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The Antietam area was heavily Germanic and these pole based structures are still used today.

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My wonderful wife, Der Feldmarschall found this great site from our railway modelling friends.

https://www.youtube.com/watch?v=0PinjmITv_Y

I used a hand crafted cardboard tower with a central disk to support a cocktail stick otherwise the the technique is exactly the same.

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A little trimming required according to the camera but much better than the Mark one haystack in the background.

Lots to do.

Chris
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Posted by Captain Sibourne on 14 Jan 2021, 17:12

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Dear Chris, funnily enough I do have a similar haystack in my Plancenoit diorama - this one made of long teddy bear fur which allows the hay to flow downwards much as a thatched roof would, to prevent water ingress.

You can just see it at the back of my orchard
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Posted by C M Dodson on 14 Jan 2021, 18:00

Good point!

I can see a Mark three developing.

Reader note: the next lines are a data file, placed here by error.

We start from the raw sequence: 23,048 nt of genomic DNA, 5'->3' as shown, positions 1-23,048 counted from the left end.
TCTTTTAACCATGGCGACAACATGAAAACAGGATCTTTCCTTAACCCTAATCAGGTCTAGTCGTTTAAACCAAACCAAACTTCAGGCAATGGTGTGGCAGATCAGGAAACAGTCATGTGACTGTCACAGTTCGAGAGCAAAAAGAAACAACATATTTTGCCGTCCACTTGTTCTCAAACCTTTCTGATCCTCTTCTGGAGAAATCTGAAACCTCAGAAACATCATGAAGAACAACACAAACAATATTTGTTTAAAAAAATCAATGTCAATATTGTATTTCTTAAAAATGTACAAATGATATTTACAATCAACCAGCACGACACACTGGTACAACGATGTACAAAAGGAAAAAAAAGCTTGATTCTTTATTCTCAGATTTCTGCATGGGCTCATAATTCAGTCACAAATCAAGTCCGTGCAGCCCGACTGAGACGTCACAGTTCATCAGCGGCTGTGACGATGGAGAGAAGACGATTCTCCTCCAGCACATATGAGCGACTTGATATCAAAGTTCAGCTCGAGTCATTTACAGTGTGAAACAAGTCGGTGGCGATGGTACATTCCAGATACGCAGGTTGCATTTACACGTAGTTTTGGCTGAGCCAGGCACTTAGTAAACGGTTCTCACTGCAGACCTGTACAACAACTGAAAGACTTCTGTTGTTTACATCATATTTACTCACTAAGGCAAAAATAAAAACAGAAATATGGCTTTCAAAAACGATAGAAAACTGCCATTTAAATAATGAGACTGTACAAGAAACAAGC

Best wishes,

Chris
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Posted by Kekso on 15 Jan 2021, 17:43

Cool haystacks
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Kekso  Croatia

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Posted by C M Dodson on 15 Jan 2021, 18:17

Straw Stacks part Three!

My friend the good General has pointed out that a thatch type roof would be required for haystacks to keep the water out.

Oblivious really, but I got a bit carried away by our railway modeller friend.

When I commenced this project I had no idea that my research would take into the realms of agriculture, sawmilling, road building etc.

Fascinating stuff.

Anyway, having watched various U Tube films on the differences between straw and hay together with tutorials on how to build a real one I have redesigned mine with some grass additions.

I am quite pleased with the end result.

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Lots to do.

Chris
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Posted by Captain Sibourne on 15 Jan 2021, 22:38

Well done Chris, heading in the right direction. I did a bit of research on this myself: http://generalpicton.blogspot.com/2019/10/haystack.html

The only point I would make is that each strand looks quite long relative to the height of the man, and perhaps too blond, although I'm sure some paint can quickly correct this latter point; otherwise, this gives the impression of Debbie Harry photographed from behind, or a large sporran.
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Posted by Beano Boy on 16 Jan 2021, 09:15

Poor Boris needs quite a trim! As for the hay stack it's A OK, but needs a little bit of extra work to please the passing eye.
Trim shorter pieces and ring and overlap each layer with a good final lift off lid to top them off. This is how i taught my students back in my own hay-day of play. BB